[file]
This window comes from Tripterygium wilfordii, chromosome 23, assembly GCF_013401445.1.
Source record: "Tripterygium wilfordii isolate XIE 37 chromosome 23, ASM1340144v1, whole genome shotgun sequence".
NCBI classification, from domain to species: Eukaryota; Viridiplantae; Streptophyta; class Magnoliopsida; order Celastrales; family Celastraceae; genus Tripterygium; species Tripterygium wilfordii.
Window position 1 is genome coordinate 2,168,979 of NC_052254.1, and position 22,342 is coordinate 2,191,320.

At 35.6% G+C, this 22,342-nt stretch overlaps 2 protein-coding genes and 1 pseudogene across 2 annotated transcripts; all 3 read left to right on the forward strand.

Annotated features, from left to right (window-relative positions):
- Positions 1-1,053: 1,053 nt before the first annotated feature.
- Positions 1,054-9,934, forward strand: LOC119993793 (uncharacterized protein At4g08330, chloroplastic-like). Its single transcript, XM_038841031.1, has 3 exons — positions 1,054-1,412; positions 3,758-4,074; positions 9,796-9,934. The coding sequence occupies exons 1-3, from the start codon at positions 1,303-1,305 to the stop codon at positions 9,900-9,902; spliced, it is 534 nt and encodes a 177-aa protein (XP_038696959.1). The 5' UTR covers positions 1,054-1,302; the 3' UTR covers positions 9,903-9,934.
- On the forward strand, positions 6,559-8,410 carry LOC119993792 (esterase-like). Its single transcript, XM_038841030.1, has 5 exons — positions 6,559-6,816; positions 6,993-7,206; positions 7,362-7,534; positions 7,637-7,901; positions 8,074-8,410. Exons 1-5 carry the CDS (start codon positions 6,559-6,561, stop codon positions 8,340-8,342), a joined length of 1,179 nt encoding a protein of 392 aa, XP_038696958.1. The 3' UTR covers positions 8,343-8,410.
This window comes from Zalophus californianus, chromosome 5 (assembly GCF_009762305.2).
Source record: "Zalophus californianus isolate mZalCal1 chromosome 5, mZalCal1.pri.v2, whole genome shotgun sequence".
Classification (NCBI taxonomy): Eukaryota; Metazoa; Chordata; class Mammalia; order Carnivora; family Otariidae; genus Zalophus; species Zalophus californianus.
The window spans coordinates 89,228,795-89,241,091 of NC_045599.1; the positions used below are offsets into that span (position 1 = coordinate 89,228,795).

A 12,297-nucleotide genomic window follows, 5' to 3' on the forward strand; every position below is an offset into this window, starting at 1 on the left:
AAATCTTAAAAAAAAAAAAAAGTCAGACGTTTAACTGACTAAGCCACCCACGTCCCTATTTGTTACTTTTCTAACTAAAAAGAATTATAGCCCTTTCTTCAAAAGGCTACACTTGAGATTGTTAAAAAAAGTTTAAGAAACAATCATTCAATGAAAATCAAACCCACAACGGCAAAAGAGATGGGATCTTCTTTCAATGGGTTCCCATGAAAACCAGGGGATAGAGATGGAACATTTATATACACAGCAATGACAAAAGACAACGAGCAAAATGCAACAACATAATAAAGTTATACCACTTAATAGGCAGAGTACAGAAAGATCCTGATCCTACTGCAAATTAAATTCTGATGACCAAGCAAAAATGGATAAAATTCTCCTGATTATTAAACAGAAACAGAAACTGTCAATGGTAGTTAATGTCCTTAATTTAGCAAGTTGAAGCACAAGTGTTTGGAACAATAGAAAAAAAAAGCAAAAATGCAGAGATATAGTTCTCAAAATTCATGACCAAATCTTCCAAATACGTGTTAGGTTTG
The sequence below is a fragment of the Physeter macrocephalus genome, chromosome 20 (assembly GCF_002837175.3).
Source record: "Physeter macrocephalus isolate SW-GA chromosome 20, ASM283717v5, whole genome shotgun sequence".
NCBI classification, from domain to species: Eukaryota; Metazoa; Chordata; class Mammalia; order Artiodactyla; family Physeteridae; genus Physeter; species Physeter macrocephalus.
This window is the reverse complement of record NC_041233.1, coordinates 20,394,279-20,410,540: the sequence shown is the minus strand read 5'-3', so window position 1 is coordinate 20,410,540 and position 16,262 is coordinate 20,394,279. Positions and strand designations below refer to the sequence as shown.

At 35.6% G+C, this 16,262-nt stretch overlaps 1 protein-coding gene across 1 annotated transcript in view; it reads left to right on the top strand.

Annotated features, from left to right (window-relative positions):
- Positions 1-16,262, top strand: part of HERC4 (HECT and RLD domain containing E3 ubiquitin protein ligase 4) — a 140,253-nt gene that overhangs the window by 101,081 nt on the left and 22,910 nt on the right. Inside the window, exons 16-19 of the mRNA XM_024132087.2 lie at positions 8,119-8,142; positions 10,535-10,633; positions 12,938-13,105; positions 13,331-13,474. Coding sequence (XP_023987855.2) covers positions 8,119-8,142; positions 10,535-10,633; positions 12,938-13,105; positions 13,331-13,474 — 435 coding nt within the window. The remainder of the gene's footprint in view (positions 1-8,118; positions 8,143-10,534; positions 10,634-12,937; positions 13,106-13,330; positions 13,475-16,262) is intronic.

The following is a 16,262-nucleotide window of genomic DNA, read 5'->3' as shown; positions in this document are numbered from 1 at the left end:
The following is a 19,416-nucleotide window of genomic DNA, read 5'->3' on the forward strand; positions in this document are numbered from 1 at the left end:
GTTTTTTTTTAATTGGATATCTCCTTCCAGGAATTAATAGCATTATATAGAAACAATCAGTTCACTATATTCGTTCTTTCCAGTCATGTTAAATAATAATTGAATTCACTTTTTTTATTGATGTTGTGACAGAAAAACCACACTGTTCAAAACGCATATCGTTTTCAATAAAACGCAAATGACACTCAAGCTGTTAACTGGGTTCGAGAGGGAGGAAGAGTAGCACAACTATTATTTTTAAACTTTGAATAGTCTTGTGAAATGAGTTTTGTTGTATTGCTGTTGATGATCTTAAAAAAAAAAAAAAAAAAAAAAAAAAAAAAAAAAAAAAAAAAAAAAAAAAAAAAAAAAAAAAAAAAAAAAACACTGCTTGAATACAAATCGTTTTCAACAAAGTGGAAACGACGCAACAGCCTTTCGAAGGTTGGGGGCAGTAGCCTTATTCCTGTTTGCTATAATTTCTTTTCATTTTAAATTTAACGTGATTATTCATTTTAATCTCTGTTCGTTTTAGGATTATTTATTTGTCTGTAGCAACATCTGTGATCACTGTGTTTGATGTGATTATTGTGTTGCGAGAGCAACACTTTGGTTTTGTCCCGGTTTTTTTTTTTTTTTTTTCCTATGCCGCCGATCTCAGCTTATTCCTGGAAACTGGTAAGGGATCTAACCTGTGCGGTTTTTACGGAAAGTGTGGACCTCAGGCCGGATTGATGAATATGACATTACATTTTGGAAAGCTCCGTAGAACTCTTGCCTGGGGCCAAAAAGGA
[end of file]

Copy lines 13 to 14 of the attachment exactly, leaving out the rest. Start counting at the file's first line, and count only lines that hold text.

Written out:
The window spans coordinates 89,228,795-89,241,091 of NC_045599.1; the positions used below are offsets into that span (position 1 = coordinate 89,228,795).

A 12,297-nucleotide genomic window follows, 5' to 3' on the forward strand; every position below is an offset into this window, starting at 1 on the left: